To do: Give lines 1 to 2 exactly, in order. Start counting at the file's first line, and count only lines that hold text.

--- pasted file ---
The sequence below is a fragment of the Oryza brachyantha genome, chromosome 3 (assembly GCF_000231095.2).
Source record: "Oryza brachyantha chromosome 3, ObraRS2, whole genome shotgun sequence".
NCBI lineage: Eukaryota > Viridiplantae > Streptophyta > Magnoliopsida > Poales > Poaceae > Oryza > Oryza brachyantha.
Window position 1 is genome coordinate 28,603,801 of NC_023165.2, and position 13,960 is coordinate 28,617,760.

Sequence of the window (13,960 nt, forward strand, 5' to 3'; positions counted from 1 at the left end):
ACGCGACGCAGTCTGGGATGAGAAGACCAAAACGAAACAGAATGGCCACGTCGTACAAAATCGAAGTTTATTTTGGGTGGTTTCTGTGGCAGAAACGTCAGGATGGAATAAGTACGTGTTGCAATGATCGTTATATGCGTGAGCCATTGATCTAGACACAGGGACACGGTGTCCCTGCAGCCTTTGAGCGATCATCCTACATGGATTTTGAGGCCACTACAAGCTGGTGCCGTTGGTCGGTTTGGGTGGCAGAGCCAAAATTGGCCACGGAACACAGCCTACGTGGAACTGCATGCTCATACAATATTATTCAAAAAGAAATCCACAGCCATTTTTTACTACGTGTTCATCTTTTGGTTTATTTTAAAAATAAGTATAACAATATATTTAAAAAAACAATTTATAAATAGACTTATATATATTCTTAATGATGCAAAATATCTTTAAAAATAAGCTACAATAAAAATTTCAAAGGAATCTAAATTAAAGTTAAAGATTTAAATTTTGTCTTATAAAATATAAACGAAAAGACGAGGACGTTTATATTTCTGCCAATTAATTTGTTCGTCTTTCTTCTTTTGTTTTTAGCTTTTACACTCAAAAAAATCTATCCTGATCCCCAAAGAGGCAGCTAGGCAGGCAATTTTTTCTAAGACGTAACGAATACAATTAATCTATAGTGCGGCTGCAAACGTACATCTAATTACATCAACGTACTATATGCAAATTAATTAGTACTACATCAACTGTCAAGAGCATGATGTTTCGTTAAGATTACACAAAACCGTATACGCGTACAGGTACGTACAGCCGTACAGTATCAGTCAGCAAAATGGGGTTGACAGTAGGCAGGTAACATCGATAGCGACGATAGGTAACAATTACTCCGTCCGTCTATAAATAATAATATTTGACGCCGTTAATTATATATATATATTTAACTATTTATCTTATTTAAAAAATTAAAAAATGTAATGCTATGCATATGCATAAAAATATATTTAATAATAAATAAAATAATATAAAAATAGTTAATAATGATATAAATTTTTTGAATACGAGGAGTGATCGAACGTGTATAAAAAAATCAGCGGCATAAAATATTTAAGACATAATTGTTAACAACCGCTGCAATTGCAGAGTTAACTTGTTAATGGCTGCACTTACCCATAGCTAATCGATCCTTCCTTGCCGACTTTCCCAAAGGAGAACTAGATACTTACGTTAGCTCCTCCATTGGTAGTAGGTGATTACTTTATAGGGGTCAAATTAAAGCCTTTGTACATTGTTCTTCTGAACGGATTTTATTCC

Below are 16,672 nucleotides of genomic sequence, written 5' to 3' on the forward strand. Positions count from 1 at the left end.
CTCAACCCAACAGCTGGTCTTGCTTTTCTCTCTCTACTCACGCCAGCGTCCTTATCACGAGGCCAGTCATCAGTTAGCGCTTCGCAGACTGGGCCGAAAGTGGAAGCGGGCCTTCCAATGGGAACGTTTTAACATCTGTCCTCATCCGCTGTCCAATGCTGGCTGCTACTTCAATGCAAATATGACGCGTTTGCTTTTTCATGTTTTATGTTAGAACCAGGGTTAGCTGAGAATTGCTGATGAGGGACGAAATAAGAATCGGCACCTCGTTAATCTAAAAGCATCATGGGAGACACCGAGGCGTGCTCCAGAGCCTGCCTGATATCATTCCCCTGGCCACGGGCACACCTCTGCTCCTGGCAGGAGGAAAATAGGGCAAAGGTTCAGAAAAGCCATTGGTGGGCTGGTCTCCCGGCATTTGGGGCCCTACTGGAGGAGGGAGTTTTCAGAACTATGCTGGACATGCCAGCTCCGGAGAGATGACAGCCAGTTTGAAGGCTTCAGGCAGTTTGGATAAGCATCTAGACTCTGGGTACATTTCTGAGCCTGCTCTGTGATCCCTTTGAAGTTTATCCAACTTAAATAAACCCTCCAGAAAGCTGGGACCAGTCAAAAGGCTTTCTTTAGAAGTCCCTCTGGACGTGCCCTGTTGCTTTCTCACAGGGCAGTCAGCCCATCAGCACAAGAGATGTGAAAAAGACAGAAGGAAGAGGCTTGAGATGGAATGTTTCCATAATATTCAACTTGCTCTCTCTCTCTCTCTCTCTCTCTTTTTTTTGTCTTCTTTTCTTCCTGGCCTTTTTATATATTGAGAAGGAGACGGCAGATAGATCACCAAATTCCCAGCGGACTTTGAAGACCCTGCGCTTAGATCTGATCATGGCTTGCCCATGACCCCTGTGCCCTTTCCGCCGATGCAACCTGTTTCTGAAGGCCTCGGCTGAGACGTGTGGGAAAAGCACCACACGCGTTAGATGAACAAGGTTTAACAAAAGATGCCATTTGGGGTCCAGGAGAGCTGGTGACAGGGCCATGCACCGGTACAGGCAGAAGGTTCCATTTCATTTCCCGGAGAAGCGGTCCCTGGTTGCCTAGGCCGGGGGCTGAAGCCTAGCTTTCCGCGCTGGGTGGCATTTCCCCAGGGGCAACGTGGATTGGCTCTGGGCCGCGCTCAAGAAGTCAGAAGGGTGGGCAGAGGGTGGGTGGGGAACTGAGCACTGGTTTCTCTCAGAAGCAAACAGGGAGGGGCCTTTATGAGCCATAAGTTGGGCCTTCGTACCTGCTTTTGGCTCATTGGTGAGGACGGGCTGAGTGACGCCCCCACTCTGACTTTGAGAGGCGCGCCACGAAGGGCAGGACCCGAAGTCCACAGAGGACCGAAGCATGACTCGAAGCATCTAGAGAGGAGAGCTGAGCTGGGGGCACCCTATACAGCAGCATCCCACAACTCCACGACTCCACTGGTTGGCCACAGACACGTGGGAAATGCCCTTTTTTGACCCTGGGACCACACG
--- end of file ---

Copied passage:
The sequence below is a fragment of the Oryza brachyantha genome, chromosome 3 (assembly GCF_000231095.2).
Source record: "Oryza brachyantha chromosome 3, ObraRS2, whole genome shotgun sequence".